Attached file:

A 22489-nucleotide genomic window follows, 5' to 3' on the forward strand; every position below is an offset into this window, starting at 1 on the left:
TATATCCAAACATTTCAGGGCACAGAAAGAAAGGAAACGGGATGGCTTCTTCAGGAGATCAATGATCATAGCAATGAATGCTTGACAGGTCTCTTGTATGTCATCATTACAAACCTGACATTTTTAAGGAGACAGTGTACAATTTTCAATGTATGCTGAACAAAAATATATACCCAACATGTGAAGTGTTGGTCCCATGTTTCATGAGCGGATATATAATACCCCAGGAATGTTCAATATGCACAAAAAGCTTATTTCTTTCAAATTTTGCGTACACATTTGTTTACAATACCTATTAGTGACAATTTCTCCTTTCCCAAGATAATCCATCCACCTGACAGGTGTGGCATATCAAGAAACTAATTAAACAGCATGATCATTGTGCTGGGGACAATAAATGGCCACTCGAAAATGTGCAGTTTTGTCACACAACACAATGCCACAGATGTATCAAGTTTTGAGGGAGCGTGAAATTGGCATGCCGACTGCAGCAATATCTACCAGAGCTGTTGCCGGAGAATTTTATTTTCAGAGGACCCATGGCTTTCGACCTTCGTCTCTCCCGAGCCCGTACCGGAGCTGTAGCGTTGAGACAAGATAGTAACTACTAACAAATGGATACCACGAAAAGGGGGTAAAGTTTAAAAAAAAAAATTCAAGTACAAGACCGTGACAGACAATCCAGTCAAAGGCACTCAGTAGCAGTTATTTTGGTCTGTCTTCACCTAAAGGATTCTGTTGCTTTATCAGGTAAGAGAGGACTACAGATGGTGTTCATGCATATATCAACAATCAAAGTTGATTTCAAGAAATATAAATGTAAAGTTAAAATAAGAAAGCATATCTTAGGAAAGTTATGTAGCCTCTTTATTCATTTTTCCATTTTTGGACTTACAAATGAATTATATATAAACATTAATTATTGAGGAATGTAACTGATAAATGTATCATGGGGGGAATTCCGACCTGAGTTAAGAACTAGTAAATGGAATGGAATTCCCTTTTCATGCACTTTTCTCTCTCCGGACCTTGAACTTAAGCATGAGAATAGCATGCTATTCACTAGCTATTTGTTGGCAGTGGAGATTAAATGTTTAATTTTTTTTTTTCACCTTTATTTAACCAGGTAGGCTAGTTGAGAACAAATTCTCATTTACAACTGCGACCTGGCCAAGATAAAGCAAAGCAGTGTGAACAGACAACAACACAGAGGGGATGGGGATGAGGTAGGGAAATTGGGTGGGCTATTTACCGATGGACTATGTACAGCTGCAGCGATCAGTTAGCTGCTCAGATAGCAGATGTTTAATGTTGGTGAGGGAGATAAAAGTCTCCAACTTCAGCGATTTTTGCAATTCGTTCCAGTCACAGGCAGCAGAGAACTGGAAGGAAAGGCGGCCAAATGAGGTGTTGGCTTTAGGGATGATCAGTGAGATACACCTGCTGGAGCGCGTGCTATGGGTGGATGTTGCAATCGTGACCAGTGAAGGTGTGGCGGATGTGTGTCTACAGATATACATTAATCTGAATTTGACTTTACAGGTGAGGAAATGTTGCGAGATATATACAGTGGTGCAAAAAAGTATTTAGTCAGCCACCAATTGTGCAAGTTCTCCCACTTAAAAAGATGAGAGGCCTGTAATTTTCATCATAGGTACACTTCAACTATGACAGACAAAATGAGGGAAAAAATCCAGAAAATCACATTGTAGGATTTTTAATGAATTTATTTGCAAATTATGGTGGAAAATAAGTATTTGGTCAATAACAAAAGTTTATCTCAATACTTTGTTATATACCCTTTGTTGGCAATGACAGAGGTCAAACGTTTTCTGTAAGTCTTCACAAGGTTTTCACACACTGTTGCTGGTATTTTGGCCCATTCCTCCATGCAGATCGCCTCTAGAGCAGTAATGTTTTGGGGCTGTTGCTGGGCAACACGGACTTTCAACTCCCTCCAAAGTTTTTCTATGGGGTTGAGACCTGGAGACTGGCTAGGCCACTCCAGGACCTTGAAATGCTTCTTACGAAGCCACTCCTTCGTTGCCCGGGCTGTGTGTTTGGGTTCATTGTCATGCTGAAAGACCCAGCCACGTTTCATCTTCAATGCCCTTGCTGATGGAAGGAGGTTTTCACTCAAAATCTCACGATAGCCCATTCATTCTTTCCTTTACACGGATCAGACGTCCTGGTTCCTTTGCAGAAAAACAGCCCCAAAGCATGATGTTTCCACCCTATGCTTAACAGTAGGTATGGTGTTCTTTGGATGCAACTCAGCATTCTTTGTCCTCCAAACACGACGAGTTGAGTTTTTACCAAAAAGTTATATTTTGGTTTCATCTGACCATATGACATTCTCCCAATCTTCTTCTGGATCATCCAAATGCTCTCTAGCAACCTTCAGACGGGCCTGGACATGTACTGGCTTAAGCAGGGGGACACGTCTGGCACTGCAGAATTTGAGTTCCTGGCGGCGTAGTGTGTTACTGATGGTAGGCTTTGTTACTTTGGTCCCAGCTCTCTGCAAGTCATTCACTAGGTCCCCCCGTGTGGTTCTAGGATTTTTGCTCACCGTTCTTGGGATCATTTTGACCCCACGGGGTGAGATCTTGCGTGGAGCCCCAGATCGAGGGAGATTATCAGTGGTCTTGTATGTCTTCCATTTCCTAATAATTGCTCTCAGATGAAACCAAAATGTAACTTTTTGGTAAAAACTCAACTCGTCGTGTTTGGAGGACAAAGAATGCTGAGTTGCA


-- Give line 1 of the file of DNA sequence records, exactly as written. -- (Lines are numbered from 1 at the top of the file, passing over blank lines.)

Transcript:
A 22489-nucleotide genomic window follows, 5' to 3' on the forward strand; every position below is an offset into this window, starting at 1 on the left: